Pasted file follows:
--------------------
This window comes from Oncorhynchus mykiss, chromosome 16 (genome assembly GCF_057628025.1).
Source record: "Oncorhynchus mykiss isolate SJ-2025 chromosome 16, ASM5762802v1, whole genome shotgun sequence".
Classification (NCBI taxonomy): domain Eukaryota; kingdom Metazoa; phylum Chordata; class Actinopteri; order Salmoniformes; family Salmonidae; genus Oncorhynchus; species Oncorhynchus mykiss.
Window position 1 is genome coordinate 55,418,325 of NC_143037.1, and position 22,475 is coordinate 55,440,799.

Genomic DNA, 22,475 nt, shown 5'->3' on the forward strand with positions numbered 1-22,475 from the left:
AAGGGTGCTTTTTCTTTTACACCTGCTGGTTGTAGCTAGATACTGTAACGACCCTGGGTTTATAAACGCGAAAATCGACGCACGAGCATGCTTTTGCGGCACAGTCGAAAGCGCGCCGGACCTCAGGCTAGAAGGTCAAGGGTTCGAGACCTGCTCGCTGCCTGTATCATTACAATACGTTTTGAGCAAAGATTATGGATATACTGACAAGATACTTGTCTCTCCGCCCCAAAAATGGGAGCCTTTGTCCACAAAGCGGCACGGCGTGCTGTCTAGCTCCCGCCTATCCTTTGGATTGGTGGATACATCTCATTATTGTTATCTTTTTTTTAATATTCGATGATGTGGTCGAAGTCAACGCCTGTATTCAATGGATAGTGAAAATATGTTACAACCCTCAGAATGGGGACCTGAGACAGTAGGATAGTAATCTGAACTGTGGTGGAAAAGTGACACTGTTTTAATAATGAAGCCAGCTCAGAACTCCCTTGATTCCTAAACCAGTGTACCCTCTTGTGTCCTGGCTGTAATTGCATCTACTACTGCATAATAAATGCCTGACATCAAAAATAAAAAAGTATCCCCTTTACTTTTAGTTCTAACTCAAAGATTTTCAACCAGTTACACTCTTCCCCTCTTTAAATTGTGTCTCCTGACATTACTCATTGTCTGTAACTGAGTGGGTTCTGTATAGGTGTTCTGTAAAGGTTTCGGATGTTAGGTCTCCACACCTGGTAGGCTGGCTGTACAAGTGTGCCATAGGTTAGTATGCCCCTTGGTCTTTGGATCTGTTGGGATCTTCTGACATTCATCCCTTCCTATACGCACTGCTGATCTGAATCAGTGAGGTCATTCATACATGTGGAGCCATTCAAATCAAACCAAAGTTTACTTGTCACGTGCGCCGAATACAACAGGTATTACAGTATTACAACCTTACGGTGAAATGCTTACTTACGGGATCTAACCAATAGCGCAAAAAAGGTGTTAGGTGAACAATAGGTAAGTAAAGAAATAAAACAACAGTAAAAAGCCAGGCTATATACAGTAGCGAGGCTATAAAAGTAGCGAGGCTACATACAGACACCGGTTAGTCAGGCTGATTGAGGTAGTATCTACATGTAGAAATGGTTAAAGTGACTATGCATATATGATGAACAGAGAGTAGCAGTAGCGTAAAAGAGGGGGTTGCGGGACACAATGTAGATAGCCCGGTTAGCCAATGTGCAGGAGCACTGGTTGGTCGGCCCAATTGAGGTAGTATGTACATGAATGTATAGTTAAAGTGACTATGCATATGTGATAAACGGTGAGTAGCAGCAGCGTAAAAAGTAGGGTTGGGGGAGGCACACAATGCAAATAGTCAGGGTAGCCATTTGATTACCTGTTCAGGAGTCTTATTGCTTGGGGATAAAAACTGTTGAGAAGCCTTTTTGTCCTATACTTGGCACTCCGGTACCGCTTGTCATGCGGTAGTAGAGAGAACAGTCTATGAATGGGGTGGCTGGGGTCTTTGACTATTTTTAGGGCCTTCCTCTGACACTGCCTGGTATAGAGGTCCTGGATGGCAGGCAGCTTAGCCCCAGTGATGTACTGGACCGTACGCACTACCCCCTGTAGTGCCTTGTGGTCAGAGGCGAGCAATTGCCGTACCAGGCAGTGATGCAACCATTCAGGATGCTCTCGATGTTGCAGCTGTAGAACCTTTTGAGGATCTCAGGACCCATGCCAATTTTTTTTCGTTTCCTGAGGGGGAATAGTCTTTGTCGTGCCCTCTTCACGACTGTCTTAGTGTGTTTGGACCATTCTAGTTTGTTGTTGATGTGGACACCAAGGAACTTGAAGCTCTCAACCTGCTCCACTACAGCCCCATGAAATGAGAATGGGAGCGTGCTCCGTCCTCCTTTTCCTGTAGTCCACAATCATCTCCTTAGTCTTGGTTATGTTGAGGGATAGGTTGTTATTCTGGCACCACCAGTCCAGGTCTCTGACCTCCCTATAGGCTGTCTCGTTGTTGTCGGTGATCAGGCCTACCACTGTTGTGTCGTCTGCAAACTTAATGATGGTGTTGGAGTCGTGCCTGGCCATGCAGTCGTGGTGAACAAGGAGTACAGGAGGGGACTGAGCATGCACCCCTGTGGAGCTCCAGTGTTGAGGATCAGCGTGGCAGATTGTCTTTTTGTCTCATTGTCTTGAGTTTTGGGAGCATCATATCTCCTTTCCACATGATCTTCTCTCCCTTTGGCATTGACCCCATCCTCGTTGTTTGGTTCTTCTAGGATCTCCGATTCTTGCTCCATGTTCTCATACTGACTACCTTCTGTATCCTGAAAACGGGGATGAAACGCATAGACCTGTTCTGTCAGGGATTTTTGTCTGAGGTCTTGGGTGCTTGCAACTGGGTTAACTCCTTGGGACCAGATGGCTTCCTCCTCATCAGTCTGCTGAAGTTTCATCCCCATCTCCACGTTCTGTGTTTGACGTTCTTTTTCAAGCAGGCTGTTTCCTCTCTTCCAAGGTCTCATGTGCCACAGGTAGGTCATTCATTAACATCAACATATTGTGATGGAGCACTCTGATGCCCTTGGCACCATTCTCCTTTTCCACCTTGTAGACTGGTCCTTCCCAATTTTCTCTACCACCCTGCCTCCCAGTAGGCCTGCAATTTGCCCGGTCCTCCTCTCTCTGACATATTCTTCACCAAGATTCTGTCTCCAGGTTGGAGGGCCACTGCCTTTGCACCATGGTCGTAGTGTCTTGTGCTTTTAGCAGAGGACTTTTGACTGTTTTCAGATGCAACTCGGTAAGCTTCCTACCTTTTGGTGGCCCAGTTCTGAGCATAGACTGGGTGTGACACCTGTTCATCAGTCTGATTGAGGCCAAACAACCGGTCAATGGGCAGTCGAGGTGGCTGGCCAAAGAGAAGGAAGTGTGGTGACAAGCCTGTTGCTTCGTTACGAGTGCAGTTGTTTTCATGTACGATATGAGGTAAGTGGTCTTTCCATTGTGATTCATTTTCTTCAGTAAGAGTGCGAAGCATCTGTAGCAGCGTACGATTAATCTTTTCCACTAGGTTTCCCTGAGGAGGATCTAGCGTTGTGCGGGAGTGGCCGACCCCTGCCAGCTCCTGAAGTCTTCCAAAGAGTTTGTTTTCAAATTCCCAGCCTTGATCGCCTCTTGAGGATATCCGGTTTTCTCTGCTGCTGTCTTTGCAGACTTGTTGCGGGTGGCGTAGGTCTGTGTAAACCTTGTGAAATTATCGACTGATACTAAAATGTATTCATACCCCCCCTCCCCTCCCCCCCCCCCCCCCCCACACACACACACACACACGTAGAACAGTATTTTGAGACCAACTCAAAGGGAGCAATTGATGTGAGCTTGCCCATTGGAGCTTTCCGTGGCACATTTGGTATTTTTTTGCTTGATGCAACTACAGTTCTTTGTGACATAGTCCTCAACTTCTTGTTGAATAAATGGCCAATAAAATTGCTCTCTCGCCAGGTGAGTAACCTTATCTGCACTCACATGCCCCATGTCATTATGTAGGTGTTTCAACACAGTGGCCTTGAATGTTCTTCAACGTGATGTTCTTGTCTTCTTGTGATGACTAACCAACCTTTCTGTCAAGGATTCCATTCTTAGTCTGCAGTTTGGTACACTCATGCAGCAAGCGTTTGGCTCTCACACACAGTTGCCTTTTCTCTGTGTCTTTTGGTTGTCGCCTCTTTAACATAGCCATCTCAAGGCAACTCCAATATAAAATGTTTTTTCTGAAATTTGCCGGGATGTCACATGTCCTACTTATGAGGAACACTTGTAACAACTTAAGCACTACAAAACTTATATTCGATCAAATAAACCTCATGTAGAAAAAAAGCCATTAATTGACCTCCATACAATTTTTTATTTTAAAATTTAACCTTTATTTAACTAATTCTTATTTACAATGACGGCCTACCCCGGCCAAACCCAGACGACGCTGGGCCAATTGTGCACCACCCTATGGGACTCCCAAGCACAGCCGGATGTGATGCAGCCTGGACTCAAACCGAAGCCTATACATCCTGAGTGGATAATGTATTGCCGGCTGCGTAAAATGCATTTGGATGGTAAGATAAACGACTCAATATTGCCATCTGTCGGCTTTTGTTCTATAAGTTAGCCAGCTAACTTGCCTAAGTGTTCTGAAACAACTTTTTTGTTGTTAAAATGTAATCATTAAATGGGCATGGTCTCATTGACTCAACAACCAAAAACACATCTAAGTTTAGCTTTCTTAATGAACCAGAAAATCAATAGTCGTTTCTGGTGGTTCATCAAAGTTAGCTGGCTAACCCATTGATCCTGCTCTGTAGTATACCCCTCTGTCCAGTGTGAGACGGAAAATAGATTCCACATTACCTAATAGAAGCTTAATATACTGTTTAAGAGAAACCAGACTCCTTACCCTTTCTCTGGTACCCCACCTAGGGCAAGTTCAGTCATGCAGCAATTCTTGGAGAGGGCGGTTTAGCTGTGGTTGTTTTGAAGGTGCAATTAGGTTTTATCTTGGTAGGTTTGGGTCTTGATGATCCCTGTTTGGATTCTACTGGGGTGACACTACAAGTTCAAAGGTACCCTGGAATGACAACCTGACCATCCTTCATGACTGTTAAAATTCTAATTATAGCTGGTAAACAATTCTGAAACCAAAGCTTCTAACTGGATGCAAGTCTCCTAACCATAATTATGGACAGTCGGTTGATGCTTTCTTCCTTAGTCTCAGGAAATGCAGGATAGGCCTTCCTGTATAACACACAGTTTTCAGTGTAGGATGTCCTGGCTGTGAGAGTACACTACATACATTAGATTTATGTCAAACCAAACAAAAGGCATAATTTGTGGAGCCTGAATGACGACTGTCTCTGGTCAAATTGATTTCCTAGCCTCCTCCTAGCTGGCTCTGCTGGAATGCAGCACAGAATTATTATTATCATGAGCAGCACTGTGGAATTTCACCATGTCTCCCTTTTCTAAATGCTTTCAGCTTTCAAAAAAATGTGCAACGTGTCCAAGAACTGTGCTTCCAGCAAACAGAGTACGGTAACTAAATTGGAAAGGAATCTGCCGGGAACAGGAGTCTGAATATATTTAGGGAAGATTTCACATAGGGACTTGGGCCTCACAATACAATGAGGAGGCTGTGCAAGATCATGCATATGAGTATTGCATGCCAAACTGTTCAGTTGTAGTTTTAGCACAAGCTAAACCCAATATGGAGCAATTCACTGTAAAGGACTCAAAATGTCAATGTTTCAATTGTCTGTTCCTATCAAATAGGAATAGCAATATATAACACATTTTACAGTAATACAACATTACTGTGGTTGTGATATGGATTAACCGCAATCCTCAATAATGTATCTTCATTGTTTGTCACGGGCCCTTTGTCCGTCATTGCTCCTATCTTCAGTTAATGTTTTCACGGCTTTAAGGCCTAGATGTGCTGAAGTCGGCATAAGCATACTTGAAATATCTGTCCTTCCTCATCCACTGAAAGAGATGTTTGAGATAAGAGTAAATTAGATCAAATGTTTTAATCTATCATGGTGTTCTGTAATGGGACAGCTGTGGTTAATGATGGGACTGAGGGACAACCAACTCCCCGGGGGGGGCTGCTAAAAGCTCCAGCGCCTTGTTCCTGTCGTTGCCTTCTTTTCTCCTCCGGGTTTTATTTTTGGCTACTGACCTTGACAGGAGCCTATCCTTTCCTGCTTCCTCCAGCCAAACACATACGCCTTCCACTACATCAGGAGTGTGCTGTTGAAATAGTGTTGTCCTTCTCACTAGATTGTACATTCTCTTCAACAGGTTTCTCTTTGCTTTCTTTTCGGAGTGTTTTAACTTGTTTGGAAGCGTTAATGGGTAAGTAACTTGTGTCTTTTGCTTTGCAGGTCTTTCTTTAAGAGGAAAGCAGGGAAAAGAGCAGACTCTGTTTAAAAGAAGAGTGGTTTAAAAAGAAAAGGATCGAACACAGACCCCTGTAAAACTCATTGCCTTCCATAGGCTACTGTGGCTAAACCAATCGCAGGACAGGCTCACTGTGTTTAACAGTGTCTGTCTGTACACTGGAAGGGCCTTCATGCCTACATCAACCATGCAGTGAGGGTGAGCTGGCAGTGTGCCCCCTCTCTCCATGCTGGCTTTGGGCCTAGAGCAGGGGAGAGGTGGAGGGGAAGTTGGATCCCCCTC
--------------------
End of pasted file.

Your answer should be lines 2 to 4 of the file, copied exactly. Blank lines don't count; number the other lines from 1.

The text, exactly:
Source record: "Oncorhynchus mykiss isolate SJ-2025 chromosome 16, ASM5762802v1, whole genome shotgun sequence".
Classification (NCBI taxonomy): domain Eukaryota; kingdom Metazoa; phylum Chordata; class Actinopteri; order Salmoniformes; family Salmonidae; genus Oncorhynchus; species Oncorhynchus mykiss.
Window position 1 is genome coordinate 55,418,325 of NC_143037.1, and position 22,475 is coordinate 55,440,799.